Every person over the age of eighteen should make a Will. Your Will sets out how you want your property and possessions distributed when you die.

Why make a Will?

Making a Will gives you the control of how your estate will be divided on your death and, by appointing an Executor you trust, who will divide it. Your Will can only be changed when you want to change it.

Many people think they are not wealthy enough to make a Will. A Will only comes into effect on your death, and it’s therefore reasonable to expect you will have more wealth then than you do today. Most employed people also have superannuation, and most funds have a default level of life insurance. This can be a substantial asset.

A Will is particularly important for anyone with a family or other dependants, especially if your family circumstances have changed recently.

A Will lets you ensure that the people you give your property to receive it promptly.

All too often, leaving no Will creates yet another worry for your family at a time of bereavement and disruption at home. Making a Will is a way of making life easier for them.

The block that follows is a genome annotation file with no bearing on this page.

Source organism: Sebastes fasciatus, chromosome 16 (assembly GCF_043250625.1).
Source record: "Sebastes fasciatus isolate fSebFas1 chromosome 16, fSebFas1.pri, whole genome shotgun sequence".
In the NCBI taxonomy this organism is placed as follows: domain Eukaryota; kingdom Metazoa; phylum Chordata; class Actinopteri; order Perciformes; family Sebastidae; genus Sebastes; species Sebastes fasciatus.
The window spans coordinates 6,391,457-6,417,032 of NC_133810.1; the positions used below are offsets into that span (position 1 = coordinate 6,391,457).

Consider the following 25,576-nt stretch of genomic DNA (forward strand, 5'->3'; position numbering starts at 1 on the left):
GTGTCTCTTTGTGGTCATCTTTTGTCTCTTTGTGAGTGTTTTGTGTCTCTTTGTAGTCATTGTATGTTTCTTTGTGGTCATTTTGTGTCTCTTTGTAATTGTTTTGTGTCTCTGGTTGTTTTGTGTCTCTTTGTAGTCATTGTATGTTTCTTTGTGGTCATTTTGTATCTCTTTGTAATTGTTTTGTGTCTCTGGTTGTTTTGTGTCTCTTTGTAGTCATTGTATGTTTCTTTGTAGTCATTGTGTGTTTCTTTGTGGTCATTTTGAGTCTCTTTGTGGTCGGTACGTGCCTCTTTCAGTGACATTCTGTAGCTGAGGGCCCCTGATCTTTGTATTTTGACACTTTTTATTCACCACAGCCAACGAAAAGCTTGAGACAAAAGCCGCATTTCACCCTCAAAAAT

What if I don’t make a Will?

Dying without a valid Will means your property is divided according to a strict legislative formula known as ‘intestacy’. This formula is seldom appropriate, and you have no say in it. Worse still, the formula changes with your circumstances rather than your intentions, meaning that you may benefit people you never intended to.

It is not true that the government takes a deceased person’s property if there is no Will. This only happens in exceptional circumstances where there is no partner or other identifiable relatives.

The legal procedures where there is no Will are complicated and time consuming. This may raise conflict, expense, worry, and even hardship for your family.

Who can make a Will?

If you are of sound mind and at least eighteen years of age, you can make a Will.

What is a ‘valid Will’?

A valid Will is one that complies with the requirements set out in legislation. To be valid, your Will must be:

  • In writing — handwritten, typed, or printed.
  • Signed — ideally your signature should be on the bottom of each page and at the end of the Will.
  • Witnessed — two adult witnesses (who are not beneficiaries) must be present when you sign the Will, and they must also sign at the end of the document. You and the two witnesses must all be together when the Will is signed and witnessed.